3. Hmmmm, I’m going to consider your words as a warning when my 7yo son gets old enough to stay home. I can see him making the same argument about wanting to stay home (although we don’t have a pool). Before he started summer camp a week ago he complained that it was going to be boring and he wished he could go to school instead (that’s two of us since I’d save a boatload of money on tuition and we wouldn’t have to take and pick him up). Now that he’s had one week of camp under his belt, he LOVES camp. CAMP IS THE BEST. Camp is SO MUCH BETTER than school. Basically the moral of this story is that kids are little shits and pay no attention to whatever they say.

    1. Gerald and I clash sometimes when it comes to signing the boys up for things. I’m thinking sometimes you have to force the kids to do whatever (and they’ll like it damnit!), but Gerald would rather they really WANT to do it. But they don’t know they’re gonna like it until they try it!

  4. My son, who will be starting high school in the fall, attends a day camp where they go swimming 3X/week. Guess how many times I’ve had to tell him to take his wet swimsuit and towel out of his backpack as soon as he gets home? It’s been one week so far, so 3 times.

    I agree with you about scheduling activities for the kids. They have this romantic idea that having nothing to do will be very relaxing. Then they find out after a few days that it’s just boring. My daughter–who will be a junior this fall–is supposedly looking for a job. Mostly, though, she lies in bed all day watching Pretty Little Liars and Teen Wolf, with a glazed expression on her face.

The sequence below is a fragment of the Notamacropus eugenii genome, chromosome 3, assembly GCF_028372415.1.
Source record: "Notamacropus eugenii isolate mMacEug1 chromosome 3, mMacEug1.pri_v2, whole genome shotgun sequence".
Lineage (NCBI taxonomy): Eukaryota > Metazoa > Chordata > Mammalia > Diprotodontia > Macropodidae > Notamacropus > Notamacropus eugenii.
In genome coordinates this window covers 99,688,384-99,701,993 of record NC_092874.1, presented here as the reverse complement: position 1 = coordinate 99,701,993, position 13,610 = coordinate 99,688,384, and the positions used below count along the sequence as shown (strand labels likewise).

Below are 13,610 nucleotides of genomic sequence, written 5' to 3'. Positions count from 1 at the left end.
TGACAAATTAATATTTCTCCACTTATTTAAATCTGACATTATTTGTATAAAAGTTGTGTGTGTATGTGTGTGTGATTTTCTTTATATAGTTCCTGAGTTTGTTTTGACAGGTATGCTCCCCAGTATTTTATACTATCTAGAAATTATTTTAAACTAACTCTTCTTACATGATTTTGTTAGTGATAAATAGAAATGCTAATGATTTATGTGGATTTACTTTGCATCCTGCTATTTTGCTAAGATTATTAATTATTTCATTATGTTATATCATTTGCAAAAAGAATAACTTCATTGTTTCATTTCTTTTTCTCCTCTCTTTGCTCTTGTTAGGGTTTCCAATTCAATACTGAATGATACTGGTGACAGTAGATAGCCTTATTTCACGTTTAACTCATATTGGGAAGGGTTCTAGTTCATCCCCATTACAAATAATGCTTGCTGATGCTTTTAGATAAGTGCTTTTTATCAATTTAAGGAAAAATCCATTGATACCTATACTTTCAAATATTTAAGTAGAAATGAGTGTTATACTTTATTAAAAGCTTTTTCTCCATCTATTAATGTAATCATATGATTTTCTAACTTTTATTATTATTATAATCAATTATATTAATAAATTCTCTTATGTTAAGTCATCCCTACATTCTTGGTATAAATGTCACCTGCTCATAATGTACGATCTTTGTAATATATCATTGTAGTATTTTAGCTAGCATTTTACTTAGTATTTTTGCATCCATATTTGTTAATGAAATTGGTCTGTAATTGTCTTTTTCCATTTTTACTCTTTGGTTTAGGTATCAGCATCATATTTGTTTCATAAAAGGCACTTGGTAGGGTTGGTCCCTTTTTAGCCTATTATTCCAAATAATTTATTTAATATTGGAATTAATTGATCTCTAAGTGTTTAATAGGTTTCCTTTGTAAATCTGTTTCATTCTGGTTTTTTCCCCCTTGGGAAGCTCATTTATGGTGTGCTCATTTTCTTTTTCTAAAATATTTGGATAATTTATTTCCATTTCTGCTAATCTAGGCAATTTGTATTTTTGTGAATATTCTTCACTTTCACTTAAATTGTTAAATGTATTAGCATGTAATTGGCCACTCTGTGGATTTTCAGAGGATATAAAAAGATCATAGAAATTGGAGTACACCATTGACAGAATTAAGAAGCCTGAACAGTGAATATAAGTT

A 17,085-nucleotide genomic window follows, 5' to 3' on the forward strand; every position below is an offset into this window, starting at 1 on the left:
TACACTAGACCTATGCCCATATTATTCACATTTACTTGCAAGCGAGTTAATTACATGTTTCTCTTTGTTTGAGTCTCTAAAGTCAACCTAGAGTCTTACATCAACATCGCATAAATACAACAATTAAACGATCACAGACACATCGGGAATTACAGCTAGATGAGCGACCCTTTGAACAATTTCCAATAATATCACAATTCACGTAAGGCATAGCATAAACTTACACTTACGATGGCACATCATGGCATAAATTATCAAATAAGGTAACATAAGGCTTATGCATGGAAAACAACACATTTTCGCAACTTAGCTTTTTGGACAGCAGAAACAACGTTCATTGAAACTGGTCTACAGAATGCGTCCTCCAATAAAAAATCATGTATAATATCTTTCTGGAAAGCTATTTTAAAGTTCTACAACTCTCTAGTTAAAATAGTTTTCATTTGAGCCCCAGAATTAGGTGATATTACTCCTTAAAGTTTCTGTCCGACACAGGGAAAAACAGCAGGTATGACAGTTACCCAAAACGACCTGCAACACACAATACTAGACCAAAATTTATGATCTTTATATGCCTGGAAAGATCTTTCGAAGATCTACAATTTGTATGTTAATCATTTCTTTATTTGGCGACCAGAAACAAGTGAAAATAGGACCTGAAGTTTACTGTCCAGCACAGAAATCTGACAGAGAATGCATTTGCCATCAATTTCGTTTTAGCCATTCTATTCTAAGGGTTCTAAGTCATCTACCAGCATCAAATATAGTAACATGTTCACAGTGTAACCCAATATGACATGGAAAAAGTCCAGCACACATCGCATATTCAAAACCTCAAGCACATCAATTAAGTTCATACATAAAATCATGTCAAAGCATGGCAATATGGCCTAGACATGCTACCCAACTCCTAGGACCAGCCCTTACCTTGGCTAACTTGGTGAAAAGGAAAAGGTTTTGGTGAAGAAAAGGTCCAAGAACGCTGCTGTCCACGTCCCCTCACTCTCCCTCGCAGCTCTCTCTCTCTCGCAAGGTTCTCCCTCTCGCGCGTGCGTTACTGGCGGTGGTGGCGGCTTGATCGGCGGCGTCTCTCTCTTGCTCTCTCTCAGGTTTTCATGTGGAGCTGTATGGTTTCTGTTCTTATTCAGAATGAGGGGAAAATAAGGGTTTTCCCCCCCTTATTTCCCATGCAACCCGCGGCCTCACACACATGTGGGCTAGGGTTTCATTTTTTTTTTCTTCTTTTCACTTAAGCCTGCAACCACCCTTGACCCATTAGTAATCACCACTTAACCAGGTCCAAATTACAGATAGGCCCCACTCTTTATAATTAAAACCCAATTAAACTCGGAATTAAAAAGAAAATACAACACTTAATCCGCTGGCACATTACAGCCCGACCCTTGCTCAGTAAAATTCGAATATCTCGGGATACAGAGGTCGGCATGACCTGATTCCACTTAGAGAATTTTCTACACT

Well…hopefully your boys will remember this for next summer. Make sure to have them ask their friends what they’ll be doing, too, so that they know their friends won’t always be available. They may even want to (gasp!) schedule some of the same activities. And if you can teach them to hang up all of their wet clothing you can consider this summer a success.

    1. What? Other parents experience these things too?? It’s always amusing? comforting? funny? to hear VERY similar tales from others. πŸ™‚

    1. I used to have hollow leg syndrome when I was young. Oh,but no more. I REALLY miss the days of being able to eat/drink anything and then get away with it to boot! Funny my youngest did complain of a sore stomach after the donut lunch. I believe he also had a slushie for dinner that night. (Sigh)

    1. I can’t claim total innocence myself. Chips and wine make a great dinner. And then there’s the occasional big bowl of ice cream. But I feel I have to act all indignant because I’m the stern parent wouldn’t ya know. πŸ™‚

  5. Yes, I think the adage “Be careful what you wish for” is appropriate here. My kids would also beg me for no camp or structure of any kind. By the second week, it was like “Lord of the Flies.” Don’t worry. Your boys will find their rhythm. And maybe next year camp won’t look so bad…

    1. Ha. Lord of the Flies had actually entered my mind a few times. I didn’t want to reference any specifics in my post though since I don’t remember specifics about the book. I should carefully document (and record!) their summer boredom because they are guaranteed to forget when summer rolls around next year.

  6. Ha! Love this post. What about KD? I thought all junior high aged boys and girls alike live on this during the summer when parents are at work? I remember the chaos of my teen years when my older brother would ‘look after’ us while parents were at work. I was supposed to clean the house (everyday), stereotyping much? I guess my parents wanted to get me ready for life πŸ˜› We ate toasted tomato sandwiches with mayo. Not bad at all. Hope your boys have fun and even though it’s tv and we clothes, these will be the days they’ll remember when they’re old.

    1. I recall eating Vienna sausages, melted Velveeta, and “Steak’ums.” Mmmm… Good times, good times. And you’re right, I definitely remember that time, and fondly. πŸ™‚